Victim of Malachy Finegan loses High Court battle to establish if he was police informer
A VICTIM of paedophile priest Malachy Finegan has lost a High Court battle to establish if he was a police informer.
The man challenged the PSNI's policy of neither confirming nor denying the deceased cleric's suspected role as an agent. But a judge rejected claims that the force had adopted an inflexible position in breach of human rights.
Mr Justice Colton said: "The policy under challenge in this application is well embedded and approved in our law.
"It has been endorsed by both the High Court and the Specialist Tribunal established to deal with disclosure of such material."
Finegan, who died in 2002, was accused of a campaign of child sexual abuse while a teacher at St Colman's College in Newry, Co Down but never prosecuted.
He worked at the school between 1967 and 1987, spending the last decade as its president.
Since his death damages have been paid to settle a series of civil actions by those he was said to have abused.
Amid claims that the RUC tolerated Finegan's activities so that he could be utilised as an agent, former Bishop of Dromore John McAreavey reportedly raised concerns with police four years ago.
In December 2020, lawyers representing the man who took the legal challenge, referred to as JR 209, wrote to the authorities requesting clarification about the informer allegations.
A response on behalf of the chief constable stated: "The PSNI neither confirms nor denies whether Malachy Finegan was, or ever has been, an agent".
Counsel for JR 209 argued that the police policy was unlawfully rigid and violated his entitlement to information under Article 10 of the European Convention on Human Rights.
With disclosure being sought for a wider civil action, the challenge was supported by The Dromore Group, a body set up to raise awareness of clerical sexual abuse.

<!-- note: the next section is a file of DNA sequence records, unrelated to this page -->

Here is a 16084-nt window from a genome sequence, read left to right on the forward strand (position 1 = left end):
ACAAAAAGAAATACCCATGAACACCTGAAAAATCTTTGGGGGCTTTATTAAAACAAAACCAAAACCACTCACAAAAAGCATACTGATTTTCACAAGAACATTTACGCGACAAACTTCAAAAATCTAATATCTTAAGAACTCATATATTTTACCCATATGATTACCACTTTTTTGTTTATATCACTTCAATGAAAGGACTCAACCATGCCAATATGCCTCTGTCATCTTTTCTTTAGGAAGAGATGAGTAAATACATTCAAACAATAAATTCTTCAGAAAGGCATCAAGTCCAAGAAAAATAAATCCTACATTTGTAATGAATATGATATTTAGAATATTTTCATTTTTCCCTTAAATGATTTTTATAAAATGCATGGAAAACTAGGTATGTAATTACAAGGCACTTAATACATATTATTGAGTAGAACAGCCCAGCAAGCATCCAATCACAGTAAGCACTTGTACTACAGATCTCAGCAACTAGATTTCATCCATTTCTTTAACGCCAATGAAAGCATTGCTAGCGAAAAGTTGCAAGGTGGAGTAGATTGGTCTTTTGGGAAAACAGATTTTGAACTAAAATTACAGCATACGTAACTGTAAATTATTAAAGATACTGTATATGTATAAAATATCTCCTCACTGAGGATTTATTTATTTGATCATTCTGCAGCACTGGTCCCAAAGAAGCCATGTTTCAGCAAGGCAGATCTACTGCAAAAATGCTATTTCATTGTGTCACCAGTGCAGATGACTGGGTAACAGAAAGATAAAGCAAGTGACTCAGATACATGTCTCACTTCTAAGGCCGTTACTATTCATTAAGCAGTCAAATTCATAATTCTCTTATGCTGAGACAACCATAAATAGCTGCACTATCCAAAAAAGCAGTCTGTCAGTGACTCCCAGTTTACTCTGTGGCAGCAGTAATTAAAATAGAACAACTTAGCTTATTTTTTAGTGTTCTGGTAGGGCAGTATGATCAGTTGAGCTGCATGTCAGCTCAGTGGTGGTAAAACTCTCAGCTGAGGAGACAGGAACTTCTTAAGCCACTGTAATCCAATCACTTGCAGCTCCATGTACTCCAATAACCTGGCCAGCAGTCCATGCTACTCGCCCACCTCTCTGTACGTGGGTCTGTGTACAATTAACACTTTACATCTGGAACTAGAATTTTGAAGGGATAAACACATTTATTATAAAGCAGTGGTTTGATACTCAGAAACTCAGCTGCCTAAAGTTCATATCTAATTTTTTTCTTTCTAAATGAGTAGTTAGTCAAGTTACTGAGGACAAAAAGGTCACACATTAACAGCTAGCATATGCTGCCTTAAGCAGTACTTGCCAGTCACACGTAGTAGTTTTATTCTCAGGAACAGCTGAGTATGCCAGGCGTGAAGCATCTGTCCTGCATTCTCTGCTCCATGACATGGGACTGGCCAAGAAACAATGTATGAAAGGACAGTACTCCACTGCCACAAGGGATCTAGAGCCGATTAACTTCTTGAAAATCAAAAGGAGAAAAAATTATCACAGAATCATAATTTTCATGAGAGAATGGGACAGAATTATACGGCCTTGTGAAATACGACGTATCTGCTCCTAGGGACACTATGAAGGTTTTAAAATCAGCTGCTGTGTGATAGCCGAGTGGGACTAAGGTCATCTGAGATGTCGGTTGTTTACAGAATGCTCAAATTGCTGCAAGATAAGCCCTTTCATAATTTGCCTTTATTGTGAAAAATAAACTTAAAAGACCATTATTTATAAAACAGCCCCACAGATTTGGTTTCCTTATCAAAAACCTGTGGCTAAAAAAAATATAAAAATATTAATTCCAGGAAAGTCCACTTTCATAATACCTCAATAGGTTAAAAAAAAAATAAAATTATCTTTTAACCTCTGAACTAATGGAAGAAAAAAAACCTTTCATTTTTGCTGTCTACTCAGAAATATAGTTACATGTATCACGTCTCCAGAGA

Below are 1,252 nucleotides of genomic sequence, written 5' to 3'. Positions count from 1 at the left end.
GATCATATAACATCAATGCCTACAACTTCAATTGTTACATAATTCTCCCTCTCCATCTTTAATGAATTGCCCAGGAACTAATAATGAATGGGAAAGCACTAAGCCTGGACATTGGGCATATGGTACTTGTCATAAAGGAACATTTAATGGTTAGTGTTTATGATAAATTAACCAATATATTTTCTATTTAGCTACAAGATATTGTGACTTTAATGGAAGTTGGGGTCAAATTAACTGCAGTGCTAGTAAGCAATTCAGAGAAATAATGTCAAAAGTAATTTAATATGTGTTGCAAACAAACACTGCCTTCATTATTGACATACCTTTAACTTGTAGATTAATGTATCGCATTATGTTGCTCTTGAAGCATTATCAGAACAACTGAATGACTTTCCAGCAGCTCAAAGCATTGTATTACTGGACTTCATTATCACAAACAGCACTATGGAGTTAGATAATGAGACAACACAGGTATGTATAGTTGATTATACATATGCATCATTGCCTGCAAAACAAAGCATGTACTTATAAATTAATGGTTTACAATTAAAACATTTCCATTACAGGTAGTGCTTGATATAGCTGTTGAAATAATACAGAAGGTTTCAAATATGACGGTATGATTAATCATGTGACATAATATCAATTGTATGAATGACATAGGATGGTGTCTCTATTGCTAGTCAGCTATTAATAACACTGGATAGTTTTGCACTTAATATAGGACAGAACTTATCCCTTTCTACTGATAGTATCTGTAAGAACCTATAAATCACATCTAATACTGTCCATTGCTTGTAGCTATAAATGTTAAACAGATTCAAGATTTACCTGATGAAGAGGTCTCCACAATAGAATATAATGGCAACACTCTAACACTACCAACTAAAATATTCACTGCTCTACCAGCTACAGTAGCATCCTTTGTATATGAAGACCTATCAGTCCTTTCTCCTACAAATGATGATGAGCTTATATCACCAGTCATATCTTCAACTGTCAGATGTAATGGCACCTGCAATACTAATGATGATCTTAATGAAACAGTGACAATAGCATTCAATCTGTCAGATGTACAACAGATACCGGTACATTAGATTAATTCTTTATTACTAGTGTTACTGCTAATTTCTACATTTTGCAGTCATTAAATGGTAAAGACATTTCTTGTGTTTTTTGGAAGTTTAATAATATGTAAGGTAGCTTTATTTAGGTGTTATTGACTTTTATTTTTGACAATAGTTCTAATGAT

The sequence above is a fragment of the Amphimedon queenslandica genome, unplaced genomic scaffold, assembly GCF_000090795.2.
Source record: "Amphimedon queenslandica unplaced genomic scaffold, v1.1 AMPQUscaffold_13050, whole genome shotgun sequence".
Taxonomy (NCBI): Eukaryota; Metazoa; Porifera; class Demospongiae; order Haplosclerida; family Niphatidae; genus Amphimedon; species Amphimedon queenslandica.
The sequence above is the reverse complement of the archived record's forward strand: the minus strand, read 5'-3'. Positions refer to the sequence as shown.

The case was the first of its kind since west Belfast man Freddie Scappaticci unsuccessfully took the British government to court for refusing to confirm or deny press allegations that he was the spy codenamed Stakeknife operating inside the IRA.
A barrister representing the PSNI insisted that they `neither confirm nor deny (NCND)' policy is invariably applied in cases involving suspected stage agents and sensitive intelligence information.
Refusing leave to seek a judicial review, Mr Justice Colton identified no explanation for an "egregious" delay in challenging a decision taken back in December 2020.
He added: "There are mechanisms in place to deal with the NCND policy as a potential defence in civil proceedings contemplated by the applicant.
"There is a further alternative remedy available to the applicant in the form of a complaint to the Information Commissioner's Office."
Outside court JR 209's solicitor, Kevin Winters, said a route map has now been provided for other ways to challenge the police position.
He said: "We are confident these deeply held suspicions about the prolific abuser Finegan can still be exposed.
"It was a brave decision by the victim to put his name forward to initiate this challenge. His decision to do so was totally vindicated."